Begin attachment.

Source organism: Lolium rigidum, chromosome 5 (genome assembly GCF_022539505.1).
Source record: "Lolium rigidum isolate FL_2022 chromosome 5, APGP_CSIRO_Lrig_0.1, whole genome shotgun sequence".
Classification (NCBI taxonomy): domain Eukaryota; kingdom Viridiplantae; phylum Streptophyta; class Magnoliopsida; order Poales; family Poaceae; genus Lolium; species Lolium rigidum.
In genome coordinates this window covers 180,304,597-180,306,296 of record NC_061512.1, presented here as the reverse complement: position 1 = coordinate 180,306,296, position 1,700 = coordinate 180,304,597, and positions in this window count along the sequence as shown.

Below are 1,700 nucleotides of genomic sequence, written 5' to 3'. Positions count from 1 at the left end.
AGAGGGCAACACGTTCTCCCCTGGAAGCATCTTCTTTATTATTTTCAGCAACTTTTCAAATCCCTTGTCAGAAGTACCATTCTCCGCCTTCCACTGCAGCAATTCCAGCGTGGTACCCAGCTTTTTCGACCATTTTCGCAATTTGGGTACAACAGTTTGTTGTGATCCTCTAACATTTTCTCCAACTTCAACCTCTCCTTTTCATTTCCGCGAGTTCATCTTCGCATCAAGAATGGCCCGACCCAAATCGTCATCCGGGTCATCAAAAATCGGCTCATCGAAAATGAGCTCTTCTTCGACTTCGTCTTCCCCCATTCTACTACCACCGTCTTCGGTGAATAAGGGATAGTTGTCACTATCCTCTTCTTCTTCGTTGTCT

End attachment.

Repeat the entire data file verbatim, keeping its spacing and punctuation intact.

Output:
Source organism: Lolium rigidum, chromosome 5 (genome assembly GCF_022539505.1).
Source record: "Lolium rigidum isolate FL_2022 chromosome 5, APGP_CSIRO_Lrig_0.1, whole genome shotgun sequence".
Classification (NCBI taxonomy): domain Eukaryota; kingdom Viridiplantae; phylum Streptophyta; class Magnoliopsida; order Poales; family Poaceae; genus Lolium; species Lolium rigidum.
In genome coordinates this window covers 180,304,597-180,306,296 of record NC_061512.1, presented here as the reverse complement: position 1 = coordinate 180,306,296, position 1,700 = coordinate 180,304,597, and positions in this window count along the sequence as shown.

Below are 1,700 nucleotides of genomic sequence, written 5' to 3'. Positions count from 1 at the left end.
AGAGGGCAACACGTTCTCCCCTGGAAGCATCTTCTTTATTATTTTCAGCAACTTTTCAAATCCCTTGTCAGAAGTACCATTCTCCGCCTTCCACTGCAGCAATTCCAGCGTGGTACCCAGCTTTTTCGACCATTTTCGCAATTTGGGTACAACAGTTTGTTGTGATCCTCTAACATTTTCTCCAACTTCAACCTCTCCTTTTCATTTCCGCGAGTTCATCTTCGCATCAAGAATGGCCCGACCCAAATCGTCATCCGGGTCATCAAAAATCGGCTCATCGAAAATGAGCTCTTCTTCGACTTCGTCTTCCCCCATTCTACTACCACCGTCTTCGGTGAATAAGGGATAGTTGTCACTATCCTCTTCTTCTTCGTTGTCT